In Did Somebody Say Totalitarianism?: Five Interventions in the (Mis)use of a Notion, Žižek wrote that "[t]he liberating effect" of General Augusto Pinochet's arrest "was exceptional" as "the fear of Pinochet dissipated, the spell was broken, the taboo subjects of torture and disappearances became the daily grist of the news media; the people no longer just whispered, but openly spoke about prosecuting him in Chile itself." Similarly, Saladdin Ahmed cited Hannah Arendt as stating that "the Soviet Union can no longer be called totalitarian in the strict sense of the term after Stalin's death", arguing that "this was the case in General August Pinochet's Chile, yet it would be absurd to exempt it from the class of totalitarian regimes for that reason alone." Saladdin pointed out that while Chile under Pinochet had no "official ideology", there was one "behind the scenes", namely that "none other than Milton Friedman, the godfather of neoliberalism and the most influential teacher of the Chicago boys, was Pinochet's adviser." In this sense, Saladdin criticized the totalitarian concept for being applied only to "opposing ideologies" and not to "liberalism."
In the 2010s, Richard Shorten, Vladimir Tismaneanu and Aviezer Tucker argued that totalitarian ideologies can take different forms in different political systems, but all of them focus on utopianism, scientism or political violence. They think that both Nazism and Stalinism emphasized the role of specialization in modern societies and saw polymathy as a thing of the past. Both also claimed to have statistical scientific support for their claims which led to a strict ethical control of culture, psychological violence and persecution of entire groups. Their arguments have been criticized by other scholars due to their partiality and anachronism. Juan Francisco Fuentes treats totalitarianism as an "invented tradition" and the use of the notion of "modern despotism" as a "reverse anachronism." For Fuentes, "the anachronistic use of totalitarian/totalitarianism involves the will to reshape the past in the image and likeness of the present."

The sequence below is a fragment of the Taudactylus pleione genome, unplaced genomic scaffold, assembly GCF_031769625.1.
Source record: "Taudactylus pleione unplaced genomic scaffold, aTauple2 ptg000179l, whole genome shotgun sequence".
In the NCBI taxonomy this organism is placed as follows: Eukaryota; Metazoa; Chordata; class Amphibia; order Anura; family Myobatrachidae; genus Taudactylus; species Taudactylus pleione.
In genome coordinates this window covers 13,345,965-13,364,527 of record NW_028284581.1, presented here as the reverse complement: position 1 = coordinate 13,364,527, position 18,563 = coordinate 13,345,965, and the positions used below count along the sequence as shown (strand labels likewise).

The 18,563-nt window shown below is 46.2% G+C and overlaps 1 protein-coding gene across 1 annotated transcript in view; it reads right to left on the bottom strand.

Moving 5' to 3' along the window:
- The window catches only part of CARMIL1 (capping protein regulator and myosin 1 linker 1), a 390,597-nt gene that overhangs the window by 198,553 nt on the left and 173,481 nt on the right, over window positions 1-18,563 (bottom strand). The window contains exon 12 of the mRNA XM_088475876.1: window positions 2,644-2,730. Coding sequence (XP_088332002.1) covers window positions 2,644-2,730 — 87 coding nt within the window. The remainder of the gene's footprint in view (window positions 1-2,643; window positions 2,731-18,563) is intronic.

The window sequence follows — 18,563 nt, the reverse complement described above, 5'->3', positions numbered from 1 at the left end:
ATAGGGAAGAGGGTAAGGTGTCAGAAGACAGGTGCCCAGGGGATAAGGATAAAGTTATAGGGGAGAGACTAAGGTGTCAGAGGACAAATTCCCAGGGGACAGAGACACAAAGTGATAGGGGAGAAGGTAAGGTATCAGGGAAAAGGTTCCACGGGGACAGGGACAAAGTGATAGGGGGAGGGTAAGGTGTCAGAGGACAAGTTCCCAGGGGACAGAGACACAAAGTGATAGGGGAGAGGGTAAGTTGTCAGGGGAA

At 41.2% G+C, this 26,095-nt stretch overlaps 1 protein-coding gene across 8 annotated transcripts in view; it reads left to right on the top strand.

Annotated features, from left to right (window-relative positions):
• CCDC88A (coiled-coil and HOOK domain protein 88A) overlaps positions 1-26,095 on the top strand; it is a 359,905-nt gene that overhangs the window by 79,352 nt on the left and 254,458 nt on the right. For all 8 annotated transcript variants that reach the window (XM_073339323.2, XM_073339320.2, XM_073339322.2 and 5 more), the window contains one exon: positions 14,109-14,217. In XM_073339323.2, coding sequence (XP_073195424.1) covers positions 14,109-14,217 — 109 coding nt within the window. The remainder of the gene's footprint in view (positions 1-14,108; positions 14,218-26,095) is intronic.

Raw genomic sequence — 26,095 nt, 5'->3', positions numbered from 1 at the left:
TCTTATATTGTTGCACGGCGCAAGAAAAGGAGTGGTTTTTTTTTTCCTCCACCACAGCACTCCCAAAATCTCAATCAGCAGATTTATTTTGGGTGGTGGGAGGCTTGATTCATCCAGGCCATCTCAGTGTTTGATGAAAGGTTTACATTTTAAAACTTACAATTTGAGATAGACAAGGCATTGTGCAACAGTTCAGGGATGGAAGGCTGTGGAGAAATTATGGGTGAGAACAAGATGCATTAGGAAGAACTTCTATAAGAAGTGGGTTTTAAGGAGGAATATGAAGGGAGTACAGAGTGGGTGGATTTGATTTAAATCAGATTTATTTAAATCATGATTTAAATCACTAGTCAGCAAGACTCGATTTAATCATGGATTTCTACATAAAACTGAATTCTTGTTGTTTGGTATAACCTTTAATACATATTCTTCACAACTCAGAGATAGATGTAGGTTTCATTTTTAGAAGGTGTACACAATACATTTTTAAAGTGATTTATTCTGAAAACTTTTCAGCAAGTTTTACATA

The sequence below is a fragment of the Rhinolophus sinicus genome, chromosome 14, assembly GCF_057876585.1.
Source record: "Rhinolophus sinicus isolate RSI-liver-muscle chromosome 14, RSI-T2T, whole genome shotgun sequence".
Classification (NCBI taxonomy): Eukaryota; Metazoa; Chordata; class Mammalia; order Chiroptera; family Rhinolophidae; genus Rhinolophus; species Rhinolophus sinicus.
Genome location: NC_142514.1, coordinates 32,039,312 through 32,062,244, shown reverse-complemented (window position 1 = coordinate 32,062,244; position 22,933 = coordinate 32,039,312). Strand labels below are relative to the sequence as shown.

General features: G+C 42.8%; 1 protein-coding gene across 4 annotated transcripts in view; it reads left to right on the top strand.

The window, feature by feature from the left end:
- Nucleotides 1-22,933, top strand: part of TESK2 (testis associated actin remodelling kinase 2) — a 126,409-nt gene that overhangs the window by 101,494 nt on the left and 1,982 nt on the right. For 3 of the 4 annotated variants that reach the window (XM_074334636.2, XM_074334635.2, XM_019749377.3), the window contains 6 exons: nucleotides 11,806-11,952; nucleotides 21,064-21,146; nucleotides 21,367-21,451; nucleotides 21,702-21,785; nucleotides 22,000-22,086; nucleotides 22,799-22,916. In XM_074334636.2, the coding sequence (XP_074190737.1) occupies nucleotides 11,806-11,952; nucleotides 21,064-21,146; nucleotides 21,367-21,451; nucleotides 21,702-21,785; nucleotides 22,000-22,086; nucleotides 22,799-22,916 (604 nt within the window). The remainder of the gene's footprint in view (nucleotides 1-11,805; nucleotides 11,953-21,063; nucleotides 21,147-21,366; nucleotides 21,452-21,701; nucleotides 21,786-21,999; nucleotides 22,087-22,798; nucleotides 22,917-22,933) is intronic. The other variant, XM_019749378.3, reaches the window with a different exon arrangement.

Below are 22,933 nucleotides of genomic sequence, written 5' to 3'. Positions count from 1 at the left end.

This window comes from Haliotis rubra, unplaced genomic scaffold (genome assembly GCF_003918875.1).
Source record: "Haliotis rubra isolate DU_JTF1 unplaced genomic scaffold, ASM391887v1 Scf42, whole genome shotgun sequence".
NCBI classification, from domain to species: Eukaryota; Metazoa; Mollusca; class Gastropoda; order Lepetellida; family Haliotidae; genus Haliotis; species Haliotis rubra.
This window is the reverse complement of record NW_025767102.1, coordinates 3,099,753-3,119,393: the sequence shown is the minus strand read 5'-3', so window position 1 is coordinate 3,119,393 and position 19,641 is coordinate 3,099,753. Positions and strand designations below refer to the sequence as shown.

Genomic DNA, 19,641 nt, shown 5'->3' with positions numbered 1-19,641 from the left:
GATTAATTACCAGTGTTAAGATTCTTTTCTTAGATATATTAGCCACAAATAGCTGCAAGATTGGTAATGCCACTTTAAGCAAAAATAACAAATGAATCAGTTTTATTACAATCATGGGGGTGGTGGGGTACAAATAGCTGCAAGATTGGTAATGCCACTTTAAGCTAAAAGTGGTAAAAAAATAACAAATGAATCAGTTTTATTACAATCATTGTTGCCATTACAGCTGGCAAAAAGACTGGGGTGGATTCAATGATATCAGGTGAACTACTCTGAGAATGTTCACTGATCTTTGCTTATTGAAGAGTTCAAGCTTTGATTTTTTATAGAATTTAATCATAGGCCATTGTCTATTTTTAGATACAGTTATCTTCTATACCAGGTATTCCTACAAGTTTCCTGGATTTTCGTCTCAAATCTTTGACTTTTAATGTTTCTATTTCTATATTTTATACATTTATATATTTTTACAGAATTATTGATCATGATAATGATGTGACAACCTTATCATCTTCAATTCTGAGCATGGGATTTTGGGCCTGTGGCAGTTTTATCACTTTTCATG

Other studies try to link modern technological changes with totalitarianism. According to Shoshana Zuboff, economic pressures of modern surveillance capitalism are driving the intensification of connection and monitoring online with spaces of social life becoming open to saturation by corporate actors, directed at the making of profit and/or the regulation of action. Toby Ord has found Orwell's fears of totalitarianism as a notable early precursor to modern notions of anthropogenic existential risk, the concept that a future catastrophe could permanently destroy the potential of Earth-originating intelligent life due in part to technological changes, creating a permanent technological dystopia. Ord states that Orwell's writings show his concern was genuine rather than just a throwaway part of the fictional plot of Nineteen Eighty-Four. Ord notes how Orwell argued in 1949 that "[a] ruling class which could guard against (four previously enumerated sources of risk) would remain in power permanently." Bertrand Russell also wrote in 1949 that "modern techniques have made possible a new intensity of governmental control, and this possibility has been exploited very fully in totalitarian states."